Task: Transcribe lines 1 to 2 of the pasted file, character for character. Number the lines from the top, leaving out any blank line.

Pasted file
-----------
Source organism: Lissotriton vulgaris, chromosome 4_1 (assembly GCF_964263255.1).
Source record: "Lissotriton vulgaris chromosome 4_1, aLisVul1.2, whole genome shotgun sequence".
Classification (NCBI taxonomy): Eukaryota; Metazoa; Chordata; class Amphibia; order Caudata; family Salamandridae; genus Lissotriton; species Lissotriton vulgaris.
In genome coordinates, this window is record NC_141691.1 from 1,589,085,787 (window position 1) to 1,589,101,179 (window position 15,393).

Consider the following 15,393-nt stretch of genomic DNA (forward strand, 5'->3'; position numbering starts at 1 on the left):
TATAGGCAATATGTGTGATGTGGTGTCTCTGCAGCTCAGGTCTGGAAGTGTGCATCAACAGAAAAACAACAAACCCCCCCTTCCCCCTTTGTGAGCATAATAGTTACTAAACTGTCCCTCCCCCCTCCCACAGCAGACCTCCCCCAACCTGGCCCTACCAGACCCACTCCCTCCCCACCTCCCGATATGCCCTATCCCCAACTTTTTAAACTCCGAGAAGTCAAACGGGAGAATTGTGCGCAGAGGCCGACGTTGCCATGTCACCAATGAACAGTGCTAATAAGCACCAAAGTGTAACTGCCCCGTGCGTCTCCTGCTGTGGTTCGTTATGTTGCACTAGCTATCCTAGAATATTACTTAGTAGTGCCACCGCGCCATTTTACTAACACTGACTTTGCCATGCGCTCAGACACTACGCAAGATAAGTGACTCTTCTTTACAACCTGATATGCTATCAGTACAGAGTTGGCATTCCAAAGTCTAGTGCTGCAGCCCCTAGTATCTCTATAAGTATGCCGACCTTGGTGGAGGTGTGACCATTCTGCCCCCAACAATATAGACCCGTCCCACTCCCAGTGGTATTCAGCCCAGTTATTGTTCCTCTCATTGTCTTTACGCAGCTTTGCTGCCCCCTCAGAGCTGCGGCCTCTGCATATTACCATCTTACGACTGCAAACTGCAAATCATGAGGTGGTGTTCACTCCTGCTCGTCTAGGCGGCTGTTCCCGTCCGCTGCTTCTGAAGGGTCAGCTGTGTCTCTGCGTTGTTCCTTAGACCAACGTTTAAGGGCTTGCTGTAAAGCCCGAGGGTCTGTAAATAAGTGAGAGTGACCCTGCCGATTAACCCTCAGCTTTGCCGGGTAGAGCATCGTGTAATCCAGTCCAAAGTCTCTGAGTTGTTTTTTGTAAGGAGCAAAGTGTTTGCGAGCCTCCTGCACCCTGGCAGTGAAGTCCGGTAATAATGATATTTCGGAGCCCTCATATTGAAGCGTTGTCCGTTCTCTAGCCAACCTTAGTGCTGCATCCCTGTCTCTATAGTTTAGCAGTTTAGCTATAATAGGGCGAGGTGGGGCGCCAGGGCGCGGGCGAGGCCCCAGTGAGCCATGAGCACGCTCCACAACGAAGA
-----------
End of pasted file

Source organism: Lissotriton vulgaris, chromosome 4_1 (assembly GCF_964263255.1).
Source record: "Lissotriton vulgaris chromosome 4_1, aLisVul1.2, whole genome shotgun sequence".